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Research Review: Quaternary Barrier Cuts Droop In UV LEDs

InAlGaN barrier boosts ultra-violet LED output at high current densities

BY SWITCHING the barrier in an ultraviolet LED from AlGaN to InAlGaN, a Taiwanese team has reduced droop, which is the decline in device efficiency at higher drive currents.

The engineers arrived at this conclusion after fabricating a conventional 1 mm by 1 mm, 380 nm LED with an AlGaN barrier and a variant that only differed in the composition of the barrier, which was switched to InAlGaN. The conventional design suffered from a 34 percent decline in efficiency as current was cranked up from 350 mA to 1000 mA, compared to just 13 percent for the variant with the quaternary barrier.

The superior barrier developed by researchers from National Chiao-Tung University, National Chung Hsing University and Advanced Optoelectronic Technology could help to increase the efficiency of ultra-violet LEDs to a level where they are attractive candidates for air conditioning.

LED epistructures were deposited on sapphire in a Taiyo Nippon Sanso SR- 4000 MOCVD reactor. These structures featured a ten-period multi-quantum well, which is a typical active region for this class of device, according to lead author Po-Min Tu from National Chiao- Tung University: “Because efficiency decreases drastically under the low indium composition [needed to make ultra-violet LEDs], more quantum wells are needed to obtain better recombination rates."


LED structures were produced on a Taiyo Nippon Sanso SR-4000 tool that has a capacity of three 2-inch wafers

The active region of the control sample comprised 2.6 nm-thick In0.025Ga0.975N wells and 11.7 nm thick, silicon-doped Al0.08Ga0.92N barriers. In the droopcombating structure, In0.0085Al0.112Ga0.8803N replaced the ternary barrier. To determine the precise composition of the wells and barriers in both structures, the researchers employed the combination of Bede D1 double-crystal X-ray diffraction measurements and simulations using dynamical diffraction theory.

After processing epiwafers into mesatype chips that were packaged in epoxyfree metal cans, the researchers drove their devices with 100 μs pulses at a 1 percent duty cycle to prevent selfheating. The device with the quaternary barrier produced a light output power 25 percent and 55 percent higher than the control at drive currents of 350 mA and 1000 mA, respectively. To understand the superior performance of the LED with the InAlGaN barrier, the researchers modelled both device architectures with Crosslight’s APSYS software. The team obtained a good fit to the experimental data when they assumed that the structure with quaternary barriers produced deeper wells for the electrons and shallower ones for the holes – for the control LED and its variant with the quaternary barrier, the team used bandoffset ratios of 6:4 and 7:3, respectively.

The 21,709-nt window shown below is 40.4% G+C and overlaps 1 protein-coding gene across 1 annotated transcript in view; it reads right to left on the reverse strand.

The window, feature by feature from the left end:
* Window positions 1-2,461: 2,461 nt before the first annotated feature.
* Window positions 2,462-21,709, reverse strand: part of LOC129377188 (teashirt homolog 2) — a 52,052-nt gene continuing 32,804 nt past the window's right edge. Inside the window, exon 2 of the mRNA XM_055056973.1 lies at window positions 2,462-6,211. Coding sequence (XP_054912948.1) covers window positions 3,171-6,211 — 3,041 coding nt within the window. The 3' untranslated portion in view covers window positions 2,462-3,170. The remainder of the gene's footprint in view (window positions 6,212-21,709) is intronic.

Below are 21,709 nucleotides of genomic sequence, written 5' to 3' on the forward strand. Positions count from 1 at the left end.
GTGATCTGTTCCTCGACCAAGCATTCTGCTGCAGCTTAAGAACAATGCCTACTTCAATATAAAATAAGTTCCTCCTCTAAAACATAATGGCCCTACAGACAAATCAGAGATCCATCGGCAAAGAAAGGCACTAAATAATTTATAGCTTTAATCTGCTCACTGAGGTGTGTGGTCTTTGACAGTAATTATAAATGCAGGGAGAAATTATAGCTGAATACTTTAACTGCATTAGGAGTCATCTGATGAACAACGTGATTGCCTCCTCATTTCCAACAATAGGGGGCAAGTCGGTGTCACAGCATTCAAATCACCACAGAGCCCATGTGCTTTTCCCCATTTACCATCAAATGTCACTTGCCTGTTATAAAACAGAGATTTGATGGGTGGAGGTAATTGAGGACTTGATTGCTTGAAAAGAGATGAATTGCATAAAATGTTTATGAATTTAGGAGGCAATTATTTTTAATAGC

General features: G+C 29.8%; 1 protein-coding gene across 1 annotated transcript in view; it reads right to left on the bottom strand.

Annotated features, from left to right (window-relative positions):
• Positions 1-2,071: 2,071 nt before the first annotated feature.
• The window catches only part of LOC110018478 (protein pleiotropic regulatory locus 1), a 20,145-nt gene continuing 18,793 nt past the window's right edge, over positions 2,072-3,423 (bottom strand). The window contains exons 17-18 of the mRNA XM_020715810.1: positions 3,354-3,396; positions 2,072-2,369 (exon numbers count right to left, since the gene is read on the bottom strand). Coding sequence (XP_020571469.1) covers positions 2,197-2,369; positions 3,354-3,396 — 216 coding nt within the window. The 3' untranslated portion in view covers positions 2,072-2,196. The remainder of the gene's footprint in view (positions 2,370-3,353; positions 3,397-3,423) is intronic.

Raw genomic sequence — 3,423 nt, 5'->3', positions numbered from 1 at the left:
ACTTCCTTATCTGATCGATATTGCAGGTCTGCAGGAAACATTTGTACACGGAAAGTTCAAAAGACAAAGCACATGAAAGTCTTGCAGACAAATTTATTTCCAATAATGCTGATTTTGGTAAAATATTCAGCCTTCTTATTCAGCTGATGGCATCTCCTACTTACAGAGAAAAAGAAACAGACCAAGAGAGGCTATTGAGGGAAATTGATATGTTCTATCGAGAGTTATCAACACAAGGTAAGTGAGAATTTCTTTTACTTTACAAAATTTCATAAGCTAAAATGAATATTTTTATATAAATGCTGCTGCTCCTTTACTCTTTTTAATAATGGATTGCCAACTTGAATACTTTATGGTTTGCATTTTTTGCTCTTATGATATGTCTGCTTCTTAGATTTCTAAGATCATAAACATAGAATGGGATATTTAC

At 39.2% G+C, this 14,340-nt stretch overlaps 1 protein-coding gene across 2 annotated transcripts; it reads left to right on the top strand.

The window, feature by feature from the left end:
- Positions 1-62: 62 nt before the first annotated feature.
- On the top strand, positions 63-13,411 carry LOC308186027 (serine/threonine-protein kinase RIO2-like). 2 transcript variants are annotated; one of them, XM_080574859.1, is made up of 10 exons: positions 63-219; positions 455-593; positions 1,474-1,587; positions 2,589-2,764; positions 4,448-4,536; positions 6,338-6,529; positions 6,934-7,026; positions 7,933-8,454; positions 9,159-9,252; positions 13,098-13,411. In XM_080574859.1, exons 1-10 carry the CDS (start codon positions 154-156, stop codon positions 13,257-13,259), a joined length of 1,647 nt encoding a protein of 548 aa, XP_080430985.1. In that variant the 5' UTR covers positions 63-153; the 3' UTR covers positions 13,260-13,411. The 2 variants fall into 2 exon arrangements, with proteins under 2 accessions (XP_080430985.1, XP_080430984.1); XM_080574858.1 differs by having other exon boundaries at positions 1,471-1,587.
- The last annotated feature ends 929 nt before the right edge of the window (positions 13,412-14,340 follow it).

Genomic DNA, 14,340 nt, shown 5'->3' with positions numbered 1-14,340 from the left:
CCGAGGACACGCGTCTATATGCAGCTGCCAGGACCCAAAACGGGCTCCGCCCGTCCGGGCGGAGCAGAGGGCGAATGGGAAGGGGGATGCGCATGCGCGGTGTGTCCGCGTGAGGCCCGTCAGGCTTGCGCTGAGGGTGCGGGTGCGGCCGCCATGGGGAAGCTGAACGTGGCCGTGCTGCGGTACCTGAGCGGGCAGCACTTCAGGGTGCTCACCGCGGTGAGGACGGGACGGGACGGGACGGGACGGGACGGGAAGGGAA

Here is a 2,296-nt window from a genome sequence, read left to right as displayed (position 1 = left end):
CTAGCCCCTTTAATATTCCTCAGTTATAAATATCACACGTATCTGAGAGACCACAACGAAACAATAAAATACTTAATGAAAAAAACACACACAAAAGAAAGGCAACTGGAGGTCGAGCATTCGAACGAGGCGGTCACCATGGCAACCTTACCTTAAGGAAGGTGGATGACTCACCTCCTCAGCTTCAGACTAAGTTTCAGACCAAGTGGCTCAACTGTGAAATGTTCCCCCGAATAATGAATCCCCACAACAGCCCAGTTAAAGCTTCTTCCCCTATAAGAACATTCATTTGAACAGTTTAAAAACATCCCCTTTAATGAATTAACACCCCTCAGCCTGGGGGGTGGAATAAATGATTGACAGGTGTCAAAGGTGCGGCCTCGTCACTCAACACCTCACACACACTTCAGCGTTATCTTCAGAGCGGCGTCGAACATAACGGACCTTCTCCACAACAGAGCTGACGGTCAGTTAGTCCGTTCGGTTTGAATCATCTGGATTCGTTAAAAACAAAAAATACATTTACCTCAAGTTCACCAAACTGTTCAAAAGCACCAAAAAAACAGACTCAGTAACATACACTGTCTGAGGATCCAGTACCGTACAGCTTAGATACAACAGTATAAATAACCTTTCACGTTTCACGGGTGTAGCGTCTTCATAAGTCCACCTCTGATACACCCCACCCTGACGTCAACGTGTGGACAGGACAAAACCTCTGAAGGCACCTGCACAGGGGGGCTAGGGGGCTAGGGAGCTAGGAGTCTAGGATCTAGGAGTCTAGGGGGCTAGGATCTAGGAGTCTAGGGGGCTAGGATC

Cross-sectional TEM images reveal that the switch from an AlGaN barrier (top) to one made from AlInGaN (bottom) does not have an impact on crystal quality

Modelling of both LED structures revealed that the reasons behind the superior performance of the device with a quaternary barrier were an increase in 26 and 35 percent in electron and hole concentrations in the quantum wells, and a wider distribution of carriers across the active region.

Tu claims that the primary culprit for droop in these ultra-violet LEDs is poor hole distribution. And he believes that at current densities below 100 A/cm2, Auger recombination – a non-radiative process involving three carriers – is not a major contributor to droop.

The next goal for the team is to apply their quaternary barriers to LEDs emitting at around 365 nm, a wavelength that is suitable for UV curing applications.

P.-M. Tu et. al. (2011) Appl. Phys Lett. 98 211107

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